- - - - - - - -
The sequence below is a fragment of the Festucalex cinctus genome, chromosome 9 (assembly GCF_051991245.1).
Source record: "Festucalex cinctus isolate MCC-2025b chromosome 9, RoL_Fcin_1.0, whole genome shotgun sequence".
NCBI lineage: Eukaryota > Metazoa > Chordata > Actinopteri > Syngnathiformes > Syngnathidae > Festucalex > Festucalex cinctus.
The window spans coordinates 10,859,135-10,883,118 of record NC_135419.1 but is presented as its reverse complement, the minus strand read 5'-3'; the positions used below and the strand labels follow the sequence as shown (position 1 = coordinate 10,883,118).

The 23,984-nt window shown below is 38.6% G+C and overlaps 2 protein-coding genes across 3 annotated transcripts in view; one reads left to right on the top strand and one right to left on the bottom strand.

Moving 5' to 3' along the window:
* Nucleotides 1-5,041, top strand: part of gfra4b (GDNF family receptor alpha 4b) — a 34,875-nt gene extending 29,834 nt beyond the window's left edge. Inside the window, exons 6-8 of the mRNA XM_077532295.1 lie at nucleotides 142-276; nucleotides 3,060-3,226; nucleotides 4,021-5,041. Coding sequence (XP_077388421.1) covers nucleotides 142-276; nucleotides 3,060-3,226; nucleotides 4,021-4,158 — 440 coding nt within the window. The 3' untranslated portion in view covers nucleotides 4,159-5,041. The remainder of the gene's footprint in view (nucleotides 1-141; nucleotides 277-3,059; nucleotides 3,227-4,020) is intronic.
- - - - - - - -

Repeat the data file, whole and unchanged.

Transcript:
The sequence below is a fragment of the Festucalex cinctus genome, chromosome 9 (assembly GCF_051991245.1).
Source record: "Festucalex cinctus isolate MCC-2025b chromosome 9, RoL_Fcin_1.0, whole genome shotgun sequence".
NCBI lineage: Eukaryota > Metazoa > Chordata > Actinopteri > Syngnathiformes > Syngnathidae > Festucalex > Festucalex cinctus.
The window spans coordinates 10,859,135-10,883,118 of record NC_135419.1 but is presented as its reverse complement, the minus strand read 5'-3'; the positions used below and the strand labels follow the sequence as shown (position 1 = coordinate 10,883,118).

The 23,984-nt window shown below is 38.6% G+C and overlaps 2 protein-coding genes across 3 annotated transcripts in view; one reads left to right on the top strand and one right to left on the bottom strand.

Moving 5' to 3' along the window:
* Nucleotides 1-5,041, top strand: part of gfra4b (GDNF family receptor alpha 4b) — a 34,875-nt gene extending 29,834 nt beyond the window's left edge. Inside the window, exons 6-8 of the mRNA XM_077532295.1 lie at nucleotides 142-276; nucleotides 3,060-3,226; nucleotides 4,021-5,041. Coding sequence (XP_077388421.1) covers nucleotides 142-276; nucleotides 3,060-3,226; nucleotides 4,021-4,158 — 440 coding nt within the window. The 3' untranslated portion in view covers nucleotides 4,159-5,041. The remainder of the gene's footprint in view (nucleotides 1-141; nucleotides 277-3,059; nucleotides 3,227-4,020) is intronic.